I am driven to build communities that support our aging population

Marilyn Bruin’s passion is to see aging people live the way they want to live and to find ways to use public resources to accomplish that. Research that would help craft policies is often ignored.

Marilyn Bruin
“My work … is designed to measure the gap between what’s being planned and what’s being expected.” Marilyn Bruin, Professor Click to tweet

Bruin says that baby boomers as a whole must do more to plan for their retirements. Current projections show a dwindling number of younger people available to support our growing elder population.

Saving money isn’t the only challenge; retirement planning also involves finding or developing living arrangements that meet retirees’ needs. Sometimes, homes will have to be modified to reduce the likelihood of accidents and injuries.

Also, racial and other disparities in housing must be eliminated. This will mean not only enforcing anti-discrimination policies, but changing nursing home practices to align with non-Western cultures.

Seniors face eroding base of caregivers

The percentage of seniors is expected to rise 54% between 2010 and 2040, while the percentage of wage earners drops 10%, a trend that means fewer working people supporting each boomer.

Boomers: 65+ Wage earners: ages 20 to 64 2010 2040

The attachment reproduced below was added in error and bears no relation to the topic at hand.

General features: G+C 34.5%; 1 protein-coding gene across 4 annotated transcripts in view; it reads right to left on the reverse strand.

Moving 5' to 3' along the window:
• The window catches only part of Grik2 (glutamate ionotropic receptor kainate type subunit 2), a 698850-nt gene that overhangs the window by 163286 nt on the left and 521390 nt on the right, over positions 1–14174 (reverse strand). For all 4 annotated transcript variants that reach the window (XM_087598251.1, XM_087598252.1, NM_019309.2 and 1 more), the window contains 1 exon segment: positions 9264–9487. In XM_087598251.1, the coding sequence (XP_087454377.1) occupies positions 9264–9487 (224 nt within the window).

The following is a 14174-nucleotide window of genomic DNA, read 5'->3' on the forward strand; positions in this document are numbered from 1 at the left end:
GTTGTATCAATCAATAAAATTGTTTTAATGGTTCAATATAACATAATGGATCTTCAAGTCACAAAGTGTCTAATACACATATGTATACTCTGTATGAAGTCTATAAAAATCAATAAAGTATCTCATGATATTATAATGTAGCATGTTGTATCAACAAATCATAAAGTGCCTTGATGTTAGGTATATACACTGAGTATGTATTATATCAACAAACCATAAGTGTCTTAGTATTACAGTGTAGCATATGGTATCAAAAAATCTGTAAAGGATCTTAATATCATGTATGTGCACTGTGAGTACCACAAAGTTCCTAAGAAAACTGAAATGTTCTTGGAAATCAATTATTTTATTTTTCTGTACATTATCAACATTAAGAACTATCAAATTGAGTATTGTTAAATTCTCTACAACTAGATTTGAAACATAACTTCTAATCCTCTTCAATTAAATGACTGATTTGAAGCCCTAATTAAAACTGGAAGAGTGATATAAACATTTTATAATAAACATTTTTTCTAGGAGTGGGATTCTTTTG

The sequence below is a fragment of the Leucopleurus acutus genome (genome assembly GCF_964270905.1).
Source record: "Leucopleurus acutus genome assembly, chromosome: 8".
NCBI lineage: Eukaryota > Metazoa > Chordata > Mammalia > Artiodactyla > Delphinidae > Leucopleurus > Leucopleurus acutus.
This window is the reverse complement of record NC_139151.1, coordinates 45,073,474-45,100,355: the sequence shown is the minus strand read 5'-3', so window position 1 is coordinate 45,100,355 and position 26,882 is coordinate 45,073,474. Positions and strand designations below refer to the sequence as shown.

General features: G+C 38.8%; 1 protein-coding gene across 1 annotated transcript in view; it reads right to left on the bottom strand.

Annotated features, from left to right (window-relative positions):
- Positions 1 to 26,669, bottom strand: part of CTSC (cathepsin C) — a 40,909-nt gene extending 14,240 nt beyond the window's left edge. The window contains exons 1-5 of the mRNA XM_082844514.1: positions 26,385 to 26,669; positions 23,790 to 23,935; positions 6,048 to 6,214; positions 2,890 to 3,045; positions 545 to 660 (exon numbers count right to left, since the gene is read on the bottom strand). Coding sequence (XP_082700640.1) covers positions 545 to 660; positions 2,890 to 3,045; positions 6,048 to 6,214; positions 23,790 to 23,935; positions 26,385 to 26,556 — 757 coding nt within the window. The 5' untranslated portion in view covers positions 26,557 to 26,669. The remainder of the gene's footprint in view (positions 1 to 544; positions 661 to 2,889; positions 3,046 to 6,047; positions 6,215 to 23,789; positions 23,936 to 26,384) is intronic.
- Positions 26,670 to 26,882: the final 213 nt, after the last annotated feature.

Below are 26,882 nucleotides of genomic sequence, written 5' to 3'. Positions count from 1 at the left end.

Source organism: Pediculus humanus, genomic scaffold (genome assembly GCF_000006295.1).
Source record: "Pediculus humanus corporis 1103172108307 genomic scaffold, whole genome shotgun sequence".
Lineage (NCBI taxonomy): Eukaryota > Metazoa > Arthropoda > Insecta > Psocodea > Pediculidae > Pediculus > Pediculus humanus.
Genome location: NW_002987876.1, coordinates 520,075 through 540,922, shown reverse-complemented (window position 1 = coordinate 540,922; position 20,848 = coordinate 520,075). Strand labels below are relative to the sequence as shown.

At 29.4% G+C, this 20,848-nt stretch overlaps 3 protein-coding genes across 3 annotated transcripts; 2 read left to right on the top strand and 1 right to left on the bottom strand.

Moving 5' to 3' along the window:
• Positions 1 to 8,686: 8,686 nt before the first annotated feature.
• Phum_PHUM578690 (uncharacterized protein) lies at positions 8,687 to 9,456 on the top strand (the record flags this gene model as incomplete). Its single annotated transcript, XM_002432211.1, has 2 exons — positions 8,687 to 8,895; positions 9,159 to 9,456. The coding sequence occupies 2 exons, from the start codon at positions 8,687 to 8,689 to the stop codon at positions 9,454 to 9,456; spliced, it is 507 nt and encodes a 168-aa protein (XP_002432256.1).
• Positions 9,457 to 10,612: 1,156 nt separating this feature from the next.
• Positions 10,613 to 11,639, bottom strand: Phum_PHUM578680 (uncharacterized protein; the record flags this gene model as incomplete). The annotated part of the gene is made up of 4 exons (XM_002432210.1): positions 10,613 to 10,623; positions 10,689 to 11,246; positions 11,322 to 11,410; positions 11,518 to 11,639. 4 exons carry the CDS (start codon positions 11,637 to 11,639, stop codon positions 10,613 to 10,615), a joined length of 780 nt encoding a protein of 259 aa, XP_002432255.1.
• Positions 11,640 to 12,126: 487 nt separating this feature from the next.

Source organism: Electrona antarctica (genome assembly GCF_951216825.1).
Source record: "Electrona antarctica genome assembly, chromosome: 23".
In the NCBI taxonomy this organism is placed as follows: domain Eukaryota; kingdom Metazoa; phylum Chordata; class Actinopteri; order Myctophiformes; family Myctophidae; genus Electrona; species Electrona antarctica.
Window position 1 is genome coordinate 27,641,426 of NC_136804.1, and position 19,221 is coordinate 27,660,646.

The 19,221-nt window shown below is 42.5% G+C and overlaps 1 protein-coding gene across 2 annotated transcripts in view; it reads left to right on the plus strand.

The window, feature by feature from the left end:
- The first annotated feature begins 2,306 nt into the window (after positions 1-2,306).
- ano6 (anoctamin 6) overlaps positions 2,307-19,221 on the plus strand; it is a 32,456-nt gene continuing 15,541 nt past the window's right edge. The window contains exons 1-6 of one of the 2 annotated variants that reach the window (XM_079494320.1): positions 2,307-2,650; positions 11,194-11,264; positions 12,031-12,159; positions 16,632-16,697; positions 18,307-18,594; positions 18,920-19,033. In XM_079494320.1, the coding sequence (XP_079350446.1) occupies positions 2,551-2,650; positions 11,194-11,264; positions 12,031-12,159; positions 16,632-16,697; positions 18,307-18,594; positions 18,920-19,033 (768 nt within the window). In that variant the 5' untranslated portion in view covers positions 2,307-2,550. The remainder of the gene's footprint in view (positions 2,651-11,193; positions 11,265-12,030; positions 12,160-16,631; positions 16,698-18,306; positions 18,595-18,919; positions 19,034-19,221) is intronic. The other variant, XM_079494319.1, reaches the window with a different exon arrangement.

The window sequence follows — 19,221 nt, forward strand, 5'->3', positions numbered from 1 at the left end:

Doing it right: the age-friendly home

People age, but homes don’t keep up with them—unless they’re designed for it. Many homeowners will need age-friendly features, but few know how to modify their homes or what technologies are available to increase their safety and convenience.

“Imagine how much injury—and wear and tear on your body—you could prevent by designing homes to eliminate trip hazards,” says Bruin.

Image of home entryway with markers over the door and outdoor-facing window


  1. Well lit, covered, with a shelf for packages and level threshold
  2. Well-lit exterior, level walkways, neat landscaping
Image of bathroom with markers over the toilet, sink, and floor


  1. Longer, taller toilet
  2. Wall-mounted sink, faucets with sensors, tilting mirror
  3. No bathmats/rugs on floor; 5' sufficient turning space for wheelchairs
Image of a kitchen with markers over the chair, drawers, and cabinets


  1. Chair on rollers, no cabinets under sink
  2. Drawer-style microwaves, dishwashers; French-door refrigerators with freezers on bottom
Image of bedroom with markers over wall, bed, and pole with handhold


  1. Emergency window with deep ledge
  2. Bench at foot of bed
  3. Pole with sturdy handhold, plus motion-sensor light
Image of open living space with markers over floor, chair, and lighting

Open living spaces

  1. Good task lighting; automatic lighting
  2. Level floors, wide passages and room openings, long sightlines
  3. Comfortable, stable furniture with firm support, strong armrests
“My core, my driver, is that we make better use of our public resources so that they meet people’s needs, whatever they are.” Marilyn Bruin, Professor Click to tweet